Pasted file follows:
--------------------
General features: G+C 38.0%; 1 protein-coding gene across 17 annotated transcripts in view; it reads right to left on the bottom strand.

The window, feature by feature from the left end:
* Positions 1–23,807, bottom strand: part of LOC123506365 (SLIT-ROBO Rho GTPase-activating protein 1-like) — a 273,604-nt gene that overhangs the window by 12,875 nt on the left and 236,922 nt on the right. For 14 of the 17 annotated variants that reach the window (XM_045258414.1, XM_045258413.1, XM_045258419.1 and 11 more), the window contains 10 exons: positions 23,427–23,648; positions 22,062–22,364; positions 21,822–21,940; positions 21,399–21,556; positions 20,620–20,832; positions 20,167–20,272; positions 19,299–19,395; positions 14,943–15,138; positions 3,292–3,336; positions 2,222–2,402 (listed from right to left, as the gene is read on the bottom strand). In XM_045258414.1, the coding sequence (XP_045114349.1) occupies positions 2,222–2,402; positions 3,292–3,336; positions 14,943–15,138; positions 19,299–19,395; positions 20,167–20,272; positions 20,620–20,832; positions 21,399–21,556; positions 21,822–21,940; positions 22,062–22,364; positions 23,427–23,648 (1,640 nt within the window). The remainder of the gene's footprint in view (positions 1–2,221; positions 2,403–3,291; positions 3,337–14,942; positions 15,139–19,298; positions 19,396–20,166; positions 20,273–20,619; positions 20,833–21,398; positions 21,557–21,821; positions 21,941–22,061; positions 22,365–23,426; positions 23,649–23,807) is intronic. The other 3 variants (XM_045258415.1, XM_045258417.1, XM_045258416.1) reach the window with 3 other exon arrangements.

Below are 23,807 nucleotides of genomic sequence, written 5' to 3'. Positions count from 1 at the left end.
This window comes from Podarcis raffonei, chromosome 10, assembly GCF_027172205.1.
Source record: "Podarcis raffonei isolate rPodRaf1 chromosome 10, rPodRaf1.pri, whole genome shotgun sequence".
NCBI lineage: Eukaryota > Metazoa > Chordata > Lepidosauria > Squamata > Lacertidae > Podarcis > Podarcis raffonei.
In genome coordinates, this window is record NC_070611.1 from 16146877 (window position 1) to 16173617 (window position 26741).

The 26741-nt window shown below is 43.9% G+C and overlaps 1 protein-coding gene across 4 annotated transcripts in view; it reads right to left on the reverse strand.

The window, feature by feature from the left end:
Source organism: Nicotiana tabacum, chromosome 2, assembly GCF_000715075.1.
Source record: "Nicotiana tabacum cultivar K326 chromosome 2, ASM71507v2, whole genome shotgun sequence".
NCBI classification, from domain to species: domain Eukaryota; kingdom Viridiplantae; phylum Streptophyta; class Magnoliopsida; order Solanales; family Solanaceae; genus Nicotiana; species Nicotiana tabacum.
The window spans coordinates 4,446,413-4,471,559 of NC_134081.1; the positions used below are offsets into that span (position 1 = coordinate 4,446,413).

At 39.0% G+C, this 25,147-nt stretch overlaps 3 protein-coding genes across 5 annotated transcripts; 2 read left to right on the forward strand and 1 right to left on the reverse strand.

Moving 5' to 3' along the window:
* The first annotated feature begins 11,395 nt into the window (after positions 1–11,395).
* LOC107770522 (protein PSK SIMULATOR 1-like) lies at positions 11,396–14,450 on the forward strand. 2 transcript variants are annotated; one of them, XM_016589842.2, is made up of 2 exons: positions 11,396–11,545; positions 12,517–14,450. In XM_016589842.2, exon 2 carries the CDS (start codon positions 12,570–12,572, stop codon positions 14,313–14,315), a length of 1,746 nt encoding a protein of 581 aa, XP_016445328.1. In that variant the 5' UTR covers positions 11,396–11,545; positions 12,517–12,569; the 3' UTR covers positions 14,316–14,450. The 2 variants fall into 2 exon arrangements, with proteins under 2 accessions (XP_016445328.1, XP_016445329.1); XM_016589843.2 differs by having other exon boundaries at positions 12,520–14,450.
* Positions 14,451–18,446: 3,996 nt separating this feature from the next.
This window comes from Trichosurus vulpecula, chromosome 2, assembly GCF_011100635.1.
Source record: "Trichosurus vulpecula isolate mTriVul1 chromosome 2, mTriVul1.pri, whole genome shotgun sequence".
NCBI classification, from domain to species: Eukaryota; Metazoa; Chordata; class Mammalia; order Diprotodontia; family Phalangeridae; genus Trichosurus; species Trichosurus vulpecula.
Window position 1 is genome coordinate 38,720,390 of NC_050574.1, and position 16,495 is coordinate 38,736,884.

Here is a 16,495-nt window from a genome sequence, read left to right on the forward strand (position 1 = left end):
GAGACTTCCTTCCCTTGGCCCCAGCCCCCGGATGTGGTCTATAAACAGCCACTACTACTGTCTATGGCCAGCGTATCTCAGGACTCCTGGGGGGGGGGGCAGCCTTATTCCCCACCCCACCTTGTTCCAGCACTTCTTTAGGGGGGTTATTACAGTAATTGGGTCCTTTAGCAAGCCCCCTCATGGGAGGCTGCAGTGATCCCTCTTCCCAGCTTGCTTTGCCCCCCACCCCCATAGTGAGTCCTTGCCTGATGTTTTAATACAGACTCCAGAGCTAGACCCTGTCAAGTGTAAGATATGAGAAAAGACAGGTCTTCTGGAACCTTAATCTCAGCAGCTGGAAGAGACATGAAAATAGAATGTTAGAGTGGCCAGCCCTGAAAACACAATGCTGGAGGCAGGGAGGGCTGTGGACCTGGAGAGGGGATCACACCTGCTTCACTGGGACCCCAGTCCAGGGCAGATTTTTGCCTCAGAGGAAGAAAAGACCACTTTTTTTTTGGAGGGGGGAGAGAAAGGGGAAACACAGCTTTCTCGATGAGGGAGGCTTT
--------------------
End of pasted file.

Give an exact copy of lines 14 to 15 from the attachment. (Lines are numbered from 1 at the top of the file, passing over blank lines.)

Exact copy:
The window spans coordinates 4,446,413-4,471,559 of NC_134081.1; the positions used below are offsets into that span (position 1 = coordinate 4,446,413).

At 39.0% G+C, this 25,147-nt stretch overlaps 3 protein-coding genes across 5 annotated transcripts; 2 read left to right on the forward strand and 1 right to left on the reverse strand.